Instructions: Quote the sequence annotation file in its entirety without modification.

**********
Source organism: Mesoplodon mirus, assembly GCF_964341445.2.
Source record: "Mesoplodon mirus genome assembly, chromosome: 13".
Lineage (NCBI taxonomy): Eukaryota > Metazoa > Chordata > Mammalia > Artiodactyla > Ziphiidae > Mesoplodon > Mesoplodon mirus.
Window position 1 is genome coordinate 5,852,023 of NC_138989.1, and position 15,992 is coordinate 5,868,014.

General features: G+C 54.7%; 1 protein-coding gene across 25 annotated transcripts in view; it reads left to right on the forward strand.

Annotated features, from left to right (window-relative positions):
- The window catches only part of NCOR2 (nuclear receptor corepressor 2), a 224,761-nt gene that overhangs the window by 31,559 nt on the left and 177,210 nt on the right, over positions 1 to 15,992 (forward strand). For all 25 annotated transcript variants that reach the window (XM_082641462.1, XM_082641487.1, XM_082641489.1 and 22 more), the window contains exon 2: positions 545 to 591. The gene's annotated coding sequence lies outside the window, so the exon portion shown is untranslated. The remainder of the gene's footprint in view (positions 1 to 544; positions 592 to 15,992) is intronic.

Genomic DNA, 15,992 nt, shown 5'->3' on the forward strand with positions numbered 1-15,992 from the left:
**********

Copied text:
Source organism: Mesoplodon mirus, assembly GCF_964341445.2.
Source record: "Mesoplodon mirus genome assembly, chromosome: 13".
Lineage (NCBI taxonomy): Eukaryota > Metazoa > Chordata > Mammalia > Artiodactyla > Ziphiidae > Mesoplodon > Mesoplodon mirus.
Window position 1 is genome coordinate 5,852,023 of NC_138989.1, and position 15,992 is coordinate 5,868,014.

General features: G+C 54.7%; 1 protein-coding gene across 25 annotated transcripts in view; it reads left to right on the forward strand.

Annotated features, from left to right (window-relative positions):
- The window catches only part of NCOR2 (nuclear receptor corepressor 2), a 224,761-nt gene that overhangs the window by 31,559 nt on the left and 177,210 nt on the right, over positions 1 to 15,992 (forward strand). For all 25 annotated transcript variants that reach the window (XM_082641462.1, XM_082641487.1, XM_082641489.1 and 22 more), the window contains exon 2: positions 545 to 591. The gene's annotated coding sequence lies outside the window, so the exon portion shown is untranslated. The remainder of the gene's footprint in view (positions 1 to 544; positions 592 to 15,992) is intronic.

Genomic DNA, 15,992 nt, shown 5'->3' on the forward strand with positions numbered 1-15,992 from the left: